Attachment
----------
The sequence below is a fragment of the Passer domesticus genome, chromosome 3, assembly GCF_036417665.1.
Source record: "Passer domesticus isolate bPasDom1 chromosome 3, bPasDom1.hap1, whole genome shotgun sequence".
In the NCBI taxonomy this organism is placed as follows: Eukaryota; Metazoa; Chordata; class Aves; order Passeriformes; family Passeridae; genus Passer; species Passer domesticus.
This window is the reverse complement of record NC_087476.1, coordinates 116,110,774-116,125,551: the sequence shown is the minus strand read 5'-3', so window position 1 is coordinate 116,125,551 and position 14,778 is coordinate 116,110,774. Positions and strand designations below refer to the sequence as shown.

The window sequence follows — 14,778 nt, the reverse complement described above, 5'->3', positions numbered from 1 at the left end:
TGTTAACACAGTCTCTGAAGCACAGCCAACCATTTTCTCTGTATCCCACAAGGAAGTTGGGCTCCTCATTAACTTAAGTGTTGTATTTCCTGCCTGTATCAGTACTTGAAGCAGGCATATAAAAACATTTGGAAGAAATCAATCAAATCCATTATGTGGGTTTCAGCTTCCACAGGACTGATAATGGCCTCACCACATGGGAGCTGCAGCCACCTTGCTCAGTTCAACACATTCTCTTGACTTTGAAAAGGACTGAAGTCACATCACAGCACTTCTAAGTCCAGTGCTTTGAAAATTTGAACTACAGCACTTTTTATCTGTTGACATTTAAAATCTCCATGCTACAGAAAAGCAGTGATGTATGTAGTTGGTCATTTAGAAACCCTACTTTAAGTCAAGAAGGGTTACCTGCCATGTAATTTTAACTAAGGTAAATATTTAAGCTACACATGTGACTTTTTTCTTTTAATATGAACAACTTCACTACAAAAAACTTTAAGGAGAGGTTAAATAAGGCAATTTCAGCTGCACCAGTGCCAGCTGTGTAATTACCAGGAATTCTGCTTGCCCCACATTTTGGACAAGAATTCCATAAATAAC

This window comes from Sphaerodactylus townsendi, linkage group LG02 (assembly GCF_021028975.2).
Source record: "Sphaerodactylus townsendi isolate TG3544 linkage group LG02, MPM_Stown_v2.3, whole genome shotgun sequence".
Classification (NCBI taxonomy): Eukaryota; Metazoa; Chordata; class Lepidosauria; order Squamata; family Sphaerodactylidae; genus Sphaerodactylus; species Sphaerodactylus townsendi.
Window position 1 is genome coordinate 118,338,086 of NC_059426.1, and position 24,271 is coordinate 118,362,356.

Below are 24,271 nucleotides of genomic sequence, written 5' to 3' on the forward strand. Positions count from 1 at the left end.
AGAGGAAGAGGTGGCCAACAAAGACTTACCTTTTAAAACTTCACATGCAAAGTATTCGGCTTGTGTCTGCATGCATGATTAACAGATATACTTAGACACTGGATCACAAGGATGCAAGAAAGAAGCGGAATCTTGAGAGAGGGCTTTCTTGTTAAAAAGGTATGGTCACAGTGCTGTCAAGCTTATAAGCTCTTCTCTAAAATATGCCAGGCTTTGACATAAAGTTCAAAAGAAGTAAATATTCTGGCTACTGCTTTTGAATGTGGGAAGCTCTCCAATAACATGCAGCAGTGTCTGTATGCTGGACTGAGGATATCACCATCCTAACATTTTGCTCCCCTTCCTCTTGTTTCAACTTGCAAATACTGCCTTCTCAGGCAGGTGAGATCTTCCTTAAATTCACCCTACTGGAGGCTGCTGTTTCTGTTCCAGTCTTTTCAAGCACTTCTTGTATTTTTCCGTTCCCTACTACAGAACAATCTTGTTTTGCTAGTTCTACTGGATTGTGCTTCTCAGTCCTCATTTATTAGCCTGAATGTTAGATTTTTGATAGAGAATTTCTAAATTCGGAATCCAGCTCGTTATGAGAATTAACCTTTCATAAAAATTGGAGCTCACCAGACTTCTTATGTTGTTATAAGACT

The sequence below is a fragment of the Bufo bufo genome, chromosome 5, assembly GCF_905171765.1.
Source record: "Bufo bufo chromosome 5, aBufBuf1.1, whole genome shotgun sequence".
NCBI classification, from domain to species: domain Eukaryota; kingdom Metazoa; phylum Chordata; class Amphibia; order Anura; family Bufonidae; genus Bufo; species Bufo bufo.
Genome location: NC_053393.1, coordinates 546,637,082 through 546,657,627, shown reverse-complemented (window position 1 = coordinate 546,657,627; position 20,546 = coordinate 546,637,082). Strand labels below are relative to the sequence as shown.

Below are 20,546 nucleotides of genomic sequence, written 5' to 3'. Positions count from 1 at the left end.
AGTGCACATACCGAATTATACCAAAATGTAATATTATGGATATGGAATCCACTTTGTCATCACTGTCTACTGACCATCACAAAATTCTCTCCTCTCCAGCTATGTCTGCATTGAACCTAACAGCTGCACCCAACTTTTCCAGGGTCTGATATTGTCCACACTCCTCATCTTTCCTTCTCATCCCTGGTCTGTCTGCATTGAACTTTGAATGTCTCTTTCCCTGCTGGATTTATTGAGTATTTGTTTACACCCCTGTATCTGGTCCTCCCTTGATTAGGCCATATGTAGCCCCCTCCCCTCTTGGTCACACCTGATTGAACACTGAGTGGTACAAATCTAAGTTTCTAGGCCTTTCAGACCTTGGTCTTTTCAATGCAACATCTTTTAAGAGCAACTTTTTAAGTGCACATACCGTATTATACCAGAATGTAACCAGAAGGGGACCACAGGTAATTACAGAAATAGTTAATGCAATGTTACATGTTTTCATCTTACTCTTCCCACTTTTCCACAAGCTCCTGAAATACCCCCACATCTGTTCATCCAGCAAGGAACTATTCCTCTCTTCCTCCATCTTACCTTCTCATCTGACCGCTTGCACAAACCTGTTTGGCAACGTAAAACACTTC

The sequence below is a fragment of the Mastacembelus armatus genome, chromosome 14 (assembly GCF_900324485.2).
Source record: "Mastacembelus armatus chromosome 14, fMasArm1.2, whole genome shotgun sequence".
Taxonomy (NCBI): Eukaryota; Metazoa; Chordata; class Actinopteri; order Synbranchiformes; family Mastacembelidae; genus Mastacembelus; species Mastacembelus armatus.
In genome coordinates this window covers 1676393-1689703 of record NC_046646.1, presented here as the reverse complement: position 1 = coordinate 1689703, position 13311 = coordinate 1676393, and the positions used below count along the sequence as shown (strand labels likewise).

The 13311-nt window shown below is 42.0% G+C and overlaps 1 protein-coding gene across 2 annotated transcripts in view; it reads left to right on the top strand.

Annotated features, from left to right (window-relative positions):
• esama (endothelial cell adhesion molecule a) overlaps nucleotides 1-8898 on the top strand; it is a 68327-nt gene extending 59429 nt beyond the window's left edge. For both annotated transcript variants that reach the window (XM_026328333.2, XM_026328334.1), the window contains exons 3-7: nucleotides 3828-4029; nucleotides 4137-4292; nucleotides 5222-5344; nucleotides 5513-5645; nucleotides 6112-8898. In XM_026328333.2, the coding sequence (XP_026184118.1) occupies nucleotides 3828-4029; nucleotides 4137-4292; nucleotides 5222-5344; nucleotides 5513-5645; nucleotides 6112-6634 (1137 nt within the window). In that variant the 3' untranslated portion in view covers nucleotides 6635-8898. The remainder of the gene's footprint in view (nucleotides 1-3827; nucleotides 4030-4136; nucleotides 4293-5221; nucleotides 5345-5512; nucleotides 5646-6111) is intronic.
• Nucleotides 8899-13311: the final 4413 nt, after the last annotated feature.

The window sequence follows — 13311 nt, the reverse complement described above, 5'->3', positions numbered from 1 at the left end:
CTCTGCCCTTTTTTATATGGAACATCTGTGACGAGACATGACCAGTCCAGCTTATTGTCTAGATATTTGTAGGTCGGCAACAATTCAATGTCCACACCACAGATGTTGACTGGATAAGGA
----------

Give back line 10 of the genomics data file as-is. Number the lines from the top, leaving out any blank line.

Window position 1 is genome coordinate 118,338,086 of NC_059426.1, and position 24,271 is coordinate 118,362,356.